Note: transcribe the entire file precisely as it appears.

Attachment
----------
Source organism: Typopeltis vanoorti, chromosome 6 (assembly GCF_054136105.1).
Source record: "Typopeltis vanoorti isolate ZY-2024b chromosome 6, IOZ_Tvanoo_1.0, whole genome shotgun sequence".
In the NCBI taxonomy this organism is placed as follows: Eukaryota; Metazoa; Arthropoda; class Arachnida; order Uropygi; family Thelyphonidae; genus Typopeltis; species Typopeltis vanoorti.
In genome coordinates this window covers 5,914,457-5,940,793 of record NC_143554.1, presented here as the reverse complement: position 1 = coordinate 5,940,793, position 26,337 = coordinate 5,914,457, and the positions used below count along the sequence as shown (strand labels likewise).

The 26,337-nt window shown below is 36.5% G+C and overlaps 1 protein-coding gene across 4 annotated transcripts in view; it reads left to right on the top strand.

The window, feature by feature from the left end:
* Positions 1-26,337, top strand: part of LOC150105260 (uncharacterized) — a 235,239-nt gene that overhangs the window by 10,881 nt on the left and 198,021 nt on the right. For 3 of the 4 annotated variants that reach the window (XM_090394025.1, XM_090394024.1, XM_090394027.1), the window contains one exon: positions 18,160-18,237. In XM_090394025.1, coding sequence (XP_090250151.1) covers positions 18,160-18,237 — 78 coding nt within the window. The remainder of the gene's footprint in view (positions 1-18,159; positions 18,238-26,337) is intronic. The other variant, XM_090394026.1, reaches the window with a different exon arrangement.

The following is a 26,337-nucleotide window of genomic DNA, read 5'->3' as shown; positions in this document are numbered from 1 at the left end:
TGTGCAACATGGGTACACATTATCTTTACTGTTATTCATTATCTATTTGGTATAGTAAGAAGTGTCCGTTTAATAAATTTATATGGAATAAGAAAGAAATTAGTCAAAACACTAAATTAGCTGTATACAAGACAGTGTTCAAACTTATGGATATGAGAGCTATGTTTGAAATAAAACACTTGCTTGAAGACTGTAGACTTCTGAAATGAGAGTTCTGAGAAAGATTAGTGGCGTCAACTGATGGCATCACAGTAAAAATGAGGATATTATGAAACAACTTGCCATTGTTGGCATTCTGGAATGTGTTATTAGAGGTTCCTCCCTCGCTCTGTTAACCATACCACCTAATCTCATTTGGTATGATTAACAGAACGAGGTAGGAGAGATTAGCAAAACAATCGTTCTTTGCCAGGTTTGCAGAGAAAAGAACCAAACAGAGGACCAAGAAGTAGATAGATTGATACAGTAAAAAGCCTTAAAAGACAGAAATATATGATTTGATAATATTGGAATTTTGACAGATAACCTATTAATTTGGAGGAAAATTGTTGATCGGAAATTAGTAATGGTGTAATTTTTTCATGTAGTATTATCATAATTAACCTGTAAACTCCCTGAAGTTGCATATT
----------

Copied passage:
Source organism: Typopeltis vanoorti, chromosome 6 (assembly GCF_054136105.1).
Source record: "Typopeltis vanoorti isolate ZY-2024b chromosome 6, IOZ_Tvanoo_1.0, whole genome shotgun sequence".
In the NCBI taxonomy this organism is placed as follows: Eukaryota; Metazoa; Arthropoda; class Arachnida; order Uropygi; family Thelyphonidae; genus Typopeltis; species Typopeltis vanoorti.
In genome coordinates this window covers 5,914,457-5,940,793 of record NC_143554.1, presented here as the reverse complement: position 1 = coordinate 5,940,793, position 26,337 = coordinate 5,914,457, and the positions used below count along the sequence as shown (strand labels likewise).

The 26,337-nt window shown below is 36.5% G+C and overlaps 1 protein-coding gene across 4 annotated transcripts in view; it reads left to right on the top strand.

The window, feature by feature from the left end:
* Positions 1-26,337, top strand: part of LOC150105260 (uncharacterized) — a 235,239-nt gene that overhangs the window by 10,881 nt on the left and 198,021 nt on the right. For 3 of the 4 annotated variants that reach the window (XM_090394025.1, XM_090394024.1, XM_090394027.1), the window contains one exon: positions 18,160-18,237. In XM_090394025.1, coding sequence (XP_090250151.1) covers positions 18,160-18,237 — 78 coding nt within the window. The remainder of the gene's footprint in view (positions 1-18,159; positions 18,238-26,337) is intronic. The other variant, XM_090394026.1, reaches the window with a different exon arrangement.

The following is a 26,337-nucleotide window of genomic DNA, read 5'->3' as shown; positions in this document are numbered from 1 at the left end:
TGTGCAACATGGGTACACATTATCTTTACTGTTATTCATTATCTATTTGGTATAGTAAGAAGTGTCCGTTTAATAAATTTATATGGAATAAGAAAGAAATTAGTCAAAACACTAAATTAGCTGTATACAAGACAGTGTTCAAACTTATGGATATGAGAGCTATGTTTGAAATAAAACACTTGCTTGAAGACTGTAGACTTCTGAAATGAGAGTTCTGAGAAAGATTAGTGGCGTCAACTGATGGCATCACAGTAAAAATGAGGATATTATGAAACAACTTGCCATTGTTGGCATTCTGGAATGTGTTATTAGAGGTTCCTCCCTCGCTCTGTTAACCATACCACCTAATCTCATTTGGTATGATTAACAGAACGAGGTAGGAGAGATTAGCAAAACAATCGTTCTTTGCCAGGTTTGCAGAGAAAAGAACCAAACAGAGGACCAAGAAGTAGATAGATTGATACAGTAAAAAGCCTTAAAAGACAGAAATATATGATTTGATAATATTGGAATTTTGACAGATAACCTATTAATTTGGAGGAAAATTGTTGATCGGAAATTAGTAATGGTGTAATTTTTTCATGTAGTATTATCATAATTAACCTGTAAACTCCCTGAAGTTGCATATT